Wind power was a bit player in Texas as recently as four years ago. Today, wind turbines produce a significant share of the state's electricity. But the growth of wind power has attracted powerful critics: the owners of natural-gas power plants.
Many environmental groups talk of how wind and relatively clean-burning natural gas can partner to displace dirtier coal, creating a path to power the U.S. while releasing fewer greenhouse gases. A bitter fuel fight in Texas points to a different future: one in which gas and wind are foes. The gas and wind factions have been clashing over the state's operating rules for the past several months. The gas people say the playing field is tilted in wind's favor; wind accuses gas of trying to snuff out the nascent wind energy sector. The success of wind power in Texas has come at the expense of natural gas. If the wind build-out continues, by 2013 the amount of gas consumed to make electricity could fall by 18.5%, as gas plants sit idle for longer, according to Tudor Pickering & Holt, a Houston-based energy investment bank.
At the heart of the battle is a fight over the vicissitudes of wind itself. The wind industry argues that since it can't control when the wind blows, it shouldn't be held to the same rules that require everyone else to make payments when they fail to deliver promised power. The natural-gas generators say everyone should operate under the same rules, and lament that wind's success is merely coming at the expense of another relatively clean energy source. Similar fights are shaping up elsewhere. In the Midwest and Wyoming, fossil-fuel companies are questioning whether wind is getting too many advantages from government. The lure of harnessing the wind has attracted big players. Wind-farm developers include NextEra Resources, a division of FPL Group Inc., the giant Florida-based power company, and E.On AG, the huge German power company. General Electric Co. is a major manufacturer of 400-foot-tall wind turbines and United Technologies Corp. recently entered the field.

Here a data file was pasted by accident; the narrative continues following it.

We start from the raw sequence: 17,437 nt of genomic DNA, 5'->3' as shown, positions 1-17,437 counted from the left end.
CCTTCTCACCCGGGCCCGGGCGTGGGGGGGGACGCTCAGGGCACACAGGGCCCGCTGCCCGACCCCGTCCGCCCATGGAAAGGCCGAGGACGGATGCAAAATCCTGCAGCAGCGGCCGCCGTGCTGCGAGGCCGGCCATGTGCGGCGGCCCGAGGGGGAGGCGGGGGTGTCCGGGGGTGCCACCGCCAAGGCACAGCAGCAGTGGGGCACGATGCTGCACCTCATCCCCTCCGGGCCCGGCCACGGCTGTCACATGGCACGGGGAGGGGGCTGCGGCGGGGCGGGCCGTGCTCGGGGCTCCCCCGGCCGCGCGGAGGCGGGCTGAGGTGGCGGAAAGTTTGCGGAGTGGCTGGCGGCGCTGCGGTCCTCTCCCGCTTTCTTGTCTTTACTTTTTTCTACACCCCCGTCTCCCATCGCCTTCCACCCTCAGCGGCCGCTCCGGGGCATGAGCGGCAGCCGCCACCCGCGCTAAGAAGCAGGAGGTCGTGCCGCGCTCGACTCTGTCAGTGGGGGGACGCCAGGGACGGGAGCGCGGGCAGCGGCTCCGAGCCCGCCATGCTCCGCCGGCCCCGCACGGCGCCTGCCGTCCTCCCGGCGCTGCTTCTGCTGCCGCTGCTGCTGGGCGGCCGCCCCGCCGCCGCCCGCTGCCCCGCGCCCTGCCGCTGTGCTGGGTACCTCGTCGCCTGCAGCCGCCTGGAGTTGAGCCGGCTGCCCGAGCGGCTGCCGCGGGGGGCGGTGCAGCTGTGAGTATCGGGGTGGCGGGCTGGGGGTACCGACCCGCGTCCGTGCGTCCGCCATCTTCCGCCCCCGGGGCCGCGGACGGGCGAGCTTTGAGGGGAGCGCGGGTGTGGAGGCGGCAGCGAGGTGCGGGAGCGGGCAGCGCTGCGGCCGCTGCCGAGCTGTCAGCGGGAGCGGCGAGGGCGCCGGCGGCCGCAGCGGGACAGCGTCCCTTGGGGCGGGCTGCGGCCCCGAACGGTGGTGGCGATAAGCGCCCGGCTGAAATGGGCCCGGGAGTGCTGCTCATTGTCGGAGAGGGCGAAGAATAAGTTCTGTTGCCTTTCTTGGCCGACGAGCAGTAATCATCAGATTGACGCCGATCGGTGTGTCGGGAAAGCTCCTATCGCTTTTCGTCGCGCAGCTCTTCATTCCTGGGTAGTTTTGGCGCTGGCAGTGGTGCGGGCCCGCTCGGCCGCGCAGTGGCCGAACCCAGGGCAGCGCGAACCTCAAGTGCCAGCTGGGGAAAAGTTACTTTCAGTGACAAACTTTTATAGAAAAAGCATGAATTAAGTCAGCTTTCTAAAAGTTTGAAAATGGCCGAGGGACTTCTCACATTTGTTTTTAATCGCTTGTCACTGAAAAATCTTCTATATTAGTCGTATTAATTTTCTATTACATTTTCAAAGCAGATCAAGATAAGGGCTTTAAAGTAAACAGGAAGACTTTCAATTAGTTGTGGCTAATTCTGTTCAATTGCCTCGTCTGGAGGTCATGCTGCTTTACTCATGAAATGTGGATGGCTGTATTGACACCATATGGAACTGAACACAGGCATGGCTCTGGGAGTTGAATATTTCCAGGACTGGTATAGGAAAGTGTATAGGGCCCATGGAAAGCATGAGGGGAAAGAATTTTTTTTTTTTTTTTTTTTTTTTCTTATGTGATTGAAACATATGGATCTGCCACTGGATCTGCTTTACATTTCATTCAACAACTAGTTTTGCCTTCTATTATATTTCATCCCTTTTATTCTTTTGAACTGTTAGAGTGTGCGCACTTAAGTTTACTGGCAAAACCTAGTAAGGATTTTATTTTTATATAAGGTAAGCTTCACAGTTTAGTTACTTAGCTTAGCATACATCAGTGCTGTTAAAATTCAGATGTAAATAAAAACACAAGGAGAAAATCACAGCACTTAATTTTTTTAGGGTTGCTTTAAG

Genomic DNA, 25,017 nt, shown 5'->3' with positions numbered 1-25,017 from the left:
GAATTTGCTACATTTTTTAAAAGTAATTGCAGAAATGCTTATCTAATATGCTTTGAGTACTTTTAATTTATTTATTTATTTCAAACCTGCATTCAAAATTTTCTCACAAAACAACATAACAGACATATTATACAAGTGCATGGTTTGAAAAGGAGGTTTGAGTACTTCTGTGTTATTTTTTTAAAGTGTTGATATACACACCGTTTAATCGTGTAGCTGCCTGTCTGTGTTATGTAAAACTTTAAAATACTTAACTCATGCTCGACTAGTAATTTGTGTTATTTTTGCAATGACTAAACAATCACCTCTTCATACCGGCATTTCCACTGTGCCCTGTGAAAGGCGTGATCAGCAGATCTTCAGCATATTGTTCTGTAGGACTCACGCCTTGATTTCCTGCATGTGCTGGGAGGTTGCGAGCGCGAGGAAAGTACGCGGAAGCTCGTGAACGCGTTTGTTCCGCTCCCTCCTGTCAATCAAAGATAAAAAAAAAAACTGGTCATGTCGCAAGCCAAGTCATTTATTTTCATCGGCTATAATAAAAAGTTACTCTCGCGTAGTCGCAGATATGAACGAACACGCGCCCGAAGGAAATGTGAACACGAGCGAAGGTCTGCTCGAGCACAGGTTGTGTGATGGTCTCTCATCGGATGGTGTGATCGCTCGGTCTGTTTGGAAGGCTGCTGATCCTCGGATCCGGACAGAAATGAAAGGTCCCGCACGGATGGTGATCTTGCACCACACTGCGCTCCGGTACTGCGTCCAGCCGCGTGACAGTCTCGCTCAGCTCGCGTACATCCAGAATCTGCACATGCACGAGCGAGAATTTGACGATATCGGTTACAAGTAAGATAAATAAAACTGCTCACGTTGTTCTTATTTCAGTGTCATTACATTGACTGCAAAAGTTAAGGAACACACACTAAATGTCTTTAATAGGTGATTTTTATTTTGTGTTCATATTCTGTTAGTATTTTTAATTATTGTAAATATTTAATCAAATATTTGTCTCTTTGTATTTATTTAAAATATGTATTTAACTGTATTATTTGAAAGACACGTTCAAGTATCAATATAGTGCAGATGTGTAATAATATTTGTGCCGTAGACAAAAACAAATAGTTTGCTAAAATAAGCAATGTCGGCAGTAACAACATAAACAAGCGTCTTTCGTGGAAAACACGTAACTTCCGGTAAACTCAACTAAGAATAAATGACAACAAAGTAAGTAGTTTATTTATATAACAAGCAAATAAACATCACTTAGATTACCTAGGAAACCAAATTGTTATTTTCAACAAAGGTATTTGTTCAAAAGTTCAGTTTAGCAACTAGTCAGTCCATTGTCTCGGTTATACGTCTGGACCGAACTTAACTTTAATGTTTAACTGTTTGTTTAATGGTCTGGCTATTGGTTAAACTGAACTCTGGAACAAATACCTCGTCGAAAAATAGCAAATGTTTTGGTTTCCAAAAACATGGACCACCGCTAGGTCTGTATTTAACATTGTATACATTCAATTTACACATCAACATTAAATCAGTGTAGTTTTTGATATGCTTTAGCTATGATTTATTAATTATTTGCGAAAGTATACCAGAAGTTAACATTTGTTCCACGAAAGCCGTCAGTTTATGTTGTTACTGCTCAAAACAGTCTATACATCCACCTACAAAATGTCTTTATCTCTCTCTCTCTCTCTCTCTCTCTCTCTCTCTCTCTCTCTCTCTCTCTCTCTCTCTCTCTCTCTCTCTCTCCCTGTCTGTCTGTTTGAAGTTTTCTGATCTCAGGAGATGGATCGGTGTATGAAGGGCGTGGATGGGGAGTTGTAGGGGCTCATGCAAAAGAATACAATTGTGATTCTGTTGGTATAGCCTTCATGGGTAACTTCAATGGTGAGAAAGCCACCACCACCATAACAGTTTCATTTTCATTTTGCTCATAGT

The gas-wind feud is a testament to renewable energy's rapid maturation. Texas, with its wide-open flat spaces, has 9,400 megawatts of wind-power generation capacity—more than all the power plants in Utah. Texas has more wind power than any other state, according to the American Wind Energy Association, more than three times as much as California. The Texas wind figure is expected to double by 2013 as more transmission lines are built. In the past three years, wind has come to provide 6% of the Lone Star State's power, up from 2%. Gas's share has dropped to 42% from 46%. The stakes are high: The wholesale value of electricity generated in Texas's primary power grid was $34 billion last year, according to state figures; the state doesn't break out the dollar size of the market by fuel type.
The fight is taking place largely outside the public eye in committees of the Electric Reliability Council of Texas, or Ercot, as Texas's main grid operator is known. Gas generators are backing rule changes that collectively require millions of dollars of retrofits to existing wind farms and add new costs. None of the proposed changes would derail wind power, but they threaten to slow its growth. "Just like any new kid on the block, you are going to have to elbow your way in. And part of that is having those on top of the heap taking shots at you," says Denise Bode, chief executive of the American Wind Energy Association.
Every evening, grid operator Ercot forecasts how much electricity Texans will need the next day. Wind farms, as well as nuclear, coal and natural-gas-fired plants, report how much power they expect to provide, and their price. Ercot then orders up generation, beginning with the least expensive type—typically wind. Then come nuclear and coal plants, neither of which have been affected much by wind's growth. The most expensive generators are typically older gas plants, and they are only dispatched in periods of peak demand. If the forecast is windy, more gas plants are left idle.